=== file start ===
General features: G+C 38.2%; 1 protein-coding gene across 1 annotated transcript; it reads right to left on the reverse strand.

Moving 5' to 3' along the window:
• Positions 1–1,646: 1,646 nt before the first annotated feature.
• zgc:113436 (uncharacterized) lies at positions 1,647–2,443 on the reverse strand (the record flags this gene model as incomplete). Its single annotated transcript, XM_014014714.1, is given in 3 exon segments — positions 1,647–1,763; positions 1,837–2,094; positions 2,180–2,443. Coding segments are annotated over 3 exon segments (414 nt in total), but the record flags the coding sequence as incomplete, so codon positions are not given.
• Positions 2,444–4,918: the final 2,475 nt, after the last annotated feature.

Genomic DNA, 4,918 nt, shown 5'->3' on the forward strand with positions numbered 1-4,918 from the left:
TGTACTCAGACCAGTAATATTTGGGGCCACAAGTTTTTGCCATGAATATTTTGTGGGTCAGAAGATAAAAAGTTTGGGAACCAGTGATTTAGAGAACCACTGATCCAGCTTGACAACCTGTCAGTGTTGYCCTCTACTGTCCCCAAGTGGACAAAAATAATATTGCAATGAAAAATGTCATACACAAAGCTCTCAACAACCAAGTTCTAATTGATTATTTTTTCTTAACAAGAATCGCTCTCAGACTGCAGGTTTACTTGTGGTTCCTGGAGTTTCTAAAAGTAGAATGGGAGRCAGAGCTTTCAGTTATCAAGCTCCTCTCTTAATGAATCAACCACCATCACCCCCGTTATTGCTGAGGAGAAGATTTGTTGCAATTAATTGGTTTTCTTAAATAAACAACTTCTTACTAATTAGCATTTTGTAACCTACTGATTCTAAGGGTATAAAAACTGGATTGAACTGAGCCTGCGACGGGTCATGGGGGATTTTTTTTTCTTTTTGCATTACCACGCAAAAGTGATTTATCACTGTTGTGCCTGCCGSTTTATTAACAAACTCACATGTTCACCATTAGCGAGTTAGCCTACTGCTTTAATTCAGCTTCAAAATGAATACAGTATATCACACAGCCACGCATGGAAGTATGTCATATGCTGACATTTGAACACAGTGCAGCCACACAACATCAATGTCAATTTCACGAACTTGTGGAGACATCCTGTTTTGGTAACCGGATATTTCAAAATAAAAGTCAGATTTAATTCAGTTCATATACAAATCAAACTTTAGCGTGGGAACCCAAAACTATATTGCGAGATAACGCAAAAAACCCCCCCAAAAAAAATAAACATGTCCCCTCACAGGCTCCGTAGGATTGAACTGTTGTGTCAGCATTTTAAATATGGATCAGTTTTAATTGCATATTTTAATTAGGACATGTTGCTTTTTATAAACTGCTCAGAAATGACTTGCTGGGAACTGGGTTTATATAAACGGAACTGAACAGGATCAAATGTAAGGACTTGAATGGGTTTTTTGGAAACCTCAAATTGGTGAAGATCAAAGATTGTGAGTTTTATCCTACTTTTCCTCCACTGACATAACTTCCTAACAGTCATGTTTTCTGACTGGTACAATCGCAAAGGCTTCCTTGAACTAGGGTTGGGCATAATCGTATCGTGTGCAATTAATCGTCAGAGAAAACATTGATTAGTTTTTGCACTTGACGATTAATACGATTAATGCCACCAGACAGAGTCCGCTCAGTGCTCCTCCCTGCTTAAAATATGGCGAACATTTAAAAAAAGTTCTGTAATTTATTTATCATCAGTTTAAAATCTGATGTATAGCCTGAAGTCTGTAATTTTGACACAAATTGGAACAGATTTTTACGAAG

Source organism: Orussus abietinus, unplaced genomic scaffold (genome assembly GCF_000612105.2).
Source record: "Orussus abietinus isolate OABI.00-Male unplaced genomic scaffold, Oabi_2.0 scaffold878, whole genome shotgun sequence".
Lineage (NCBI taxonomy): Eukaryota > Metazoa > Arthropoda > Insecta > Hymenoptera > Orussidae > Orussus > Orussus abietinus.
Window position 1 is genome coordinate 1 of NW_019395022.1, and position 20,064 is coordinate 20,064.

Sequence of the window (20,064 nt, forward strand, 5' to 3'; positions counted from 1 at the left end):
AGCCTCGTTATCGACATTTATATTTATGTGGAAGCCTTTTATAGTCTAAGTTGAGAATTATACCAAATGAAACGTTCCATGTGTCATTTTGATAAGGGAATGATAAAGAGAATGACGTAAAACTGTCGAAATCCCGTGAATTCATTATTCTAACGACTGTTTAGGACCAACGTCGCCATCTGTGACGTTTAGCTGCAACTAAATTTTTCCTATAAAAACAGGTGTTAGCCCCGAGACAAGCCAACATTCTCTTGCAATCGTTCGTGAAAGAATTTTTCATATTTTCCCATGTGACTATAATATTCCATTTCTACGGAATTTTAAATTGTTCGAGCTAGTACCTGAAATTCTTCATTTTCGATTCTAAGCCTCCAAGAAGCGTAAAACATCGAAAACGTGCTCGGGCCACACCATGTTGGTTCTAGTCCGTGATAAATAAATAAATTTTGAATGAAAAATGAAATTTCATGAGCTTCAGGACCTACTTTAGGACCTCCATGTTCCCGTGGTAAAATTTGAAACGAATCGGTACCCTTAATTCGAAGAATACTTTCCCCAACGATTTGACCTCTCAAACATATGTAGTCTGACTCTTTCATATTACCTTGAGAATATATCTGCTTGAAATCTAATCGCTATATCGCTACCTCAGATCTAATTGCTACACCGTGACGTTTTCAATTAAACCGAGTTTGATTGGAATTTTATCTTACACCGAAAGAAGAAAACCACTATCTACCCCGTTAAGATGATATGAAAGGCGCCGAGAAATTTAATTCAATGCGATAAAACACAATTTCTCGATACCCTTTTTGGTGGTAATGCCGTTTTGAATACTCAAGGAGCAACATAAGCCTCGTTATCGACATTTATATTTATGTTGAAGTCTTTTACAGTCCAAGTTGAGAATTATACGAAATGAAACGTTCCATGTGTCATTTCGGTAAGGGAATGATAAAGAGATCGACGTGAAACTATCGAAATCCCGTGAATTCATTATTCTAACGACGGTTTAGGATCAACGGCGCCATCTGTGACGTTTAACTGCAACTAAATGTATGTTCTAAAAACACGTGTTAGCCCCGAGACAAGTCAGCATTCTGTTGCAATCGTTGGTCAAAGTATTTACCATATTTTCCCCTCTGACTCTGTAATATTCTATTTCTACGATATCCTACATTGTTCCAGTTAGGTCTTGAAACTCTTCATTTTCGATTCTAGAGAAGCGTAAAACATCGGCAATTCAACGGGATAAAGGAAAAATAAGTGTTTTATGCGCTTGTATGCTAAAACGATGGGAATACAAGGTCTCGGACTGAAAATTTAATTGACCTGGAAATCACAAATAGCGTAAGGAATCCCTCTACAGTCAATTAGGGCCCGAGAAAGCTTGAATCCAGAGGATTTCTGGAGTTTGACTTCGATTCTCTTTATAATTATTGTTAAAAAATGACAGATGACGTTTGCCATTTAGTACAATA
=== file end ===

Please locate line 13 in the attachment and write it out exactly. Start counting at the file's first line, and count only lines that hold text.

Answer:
AGCCTCGTTATCGACATTTATATTTATGTGGAAGCCTTTTATAGTCTAAGTTGAGAATTATACCAAATGAAACGTTCCATGTGTCATTTTGATAAGGGAATGATAAAGAGAATGACGTAAAACTGTCGAAATCCCGTGAATTCATTATTCTAACGACTGTTTAGGACCAACGTCGCCATCTGTGACGTTTAGCTGCAACTAAATTTTTCCTATAAAAACAGGTGTTAGCCCCGAGACAAGCCAACATTCTCTTGCAATCGTTCGTGAAAGAATTTTTCATATTTTCCCATGTGACTATAATATTCCATTTCTACGGAATTTTAAATTGTTCGAGCTAGTACCTGAAATTCTTCATTTTCGATTCTAAGCCTCCAAGAAGCGTAAAACATCGAAAACGTGCTCGGGCCACACCATGTTGGTTCTAGTCCGTGATAAATAAATAAATTTTGAATGAAAAATGAAATTTCATGAGCTTCAGGACCTACTTTAGGACCTCCATGTTCCCGTGGTAAAATTTGAAACGAATCGGTACCCTTAATTCGAAGAATACTTTCCCCAACGATTTGACCTCTCAAACATATGTAGTCTGACTCTTTCATATTACCTTGAGAATATATCTGCTTGAAATCTAATCGCTATATCGCTACCTCAGATCTAATTGCTACACCGTGACGTTTTCAATTAAACCGAGTTTGATTGGAATTTTATCTTACACCGAAAGAAGAAAACCACTATCTACCCCGTTAAGATGATATGAAAGGCGCCGAGAAATTTAATTCAATGCGATAAAACACAATTTCTCGATACCCTTTTTGGTGGTAATGCCGTTTTGAATACTCAAGGAGCAACATAAGCCTCGTTATCGACATTTATATTTATGTTGAAGTCTTTTACAGTCCAAGTTGAGAATTATACGAAATGAAACGTTCCATGTGTCATTTCGGTAAGGGAATGATAAAGAGATCGACGTGAAACTATCGAAATCCCGTGAATTCATTATTCTAACGACGGTTTAGGATCAACGGCGCCATCTGTGACGTTTAACTGCAACTAAATGTATGTTCTAAAAACACGTGTTAGCCCCGAGACAAGTCAGCATTCTGTTGCAATCGTTGGTCAAAGTATTTACCATATTTTCCCCTCTGACTCTGTAATATTCTATTTCTACGATATCCTACATTGTTCCAGTTAGGTCTTGAAACTCTTCATTTTCGATTCTAGAGAAGCGTAAAACATCGGCAATTCAACGGGATAAAGGAAAAATAAGTGTTTTATGCGCTTGTATGCTAAAACGATGGGAATACAAGGTCTCGGACTGAAAATTTAATTGACCTGGAAATCACAAATAGCGTAAGGAATCCCTCTACAGTCAATTAGGGCCCGAGAAAGCTTGAATCCAGAGGATTTCTGGAGTTTGACTTCGATTCTCTTTATAATTATTGTTAAAAAATGACAGATGACGTTTGCCATTTAGTACAATA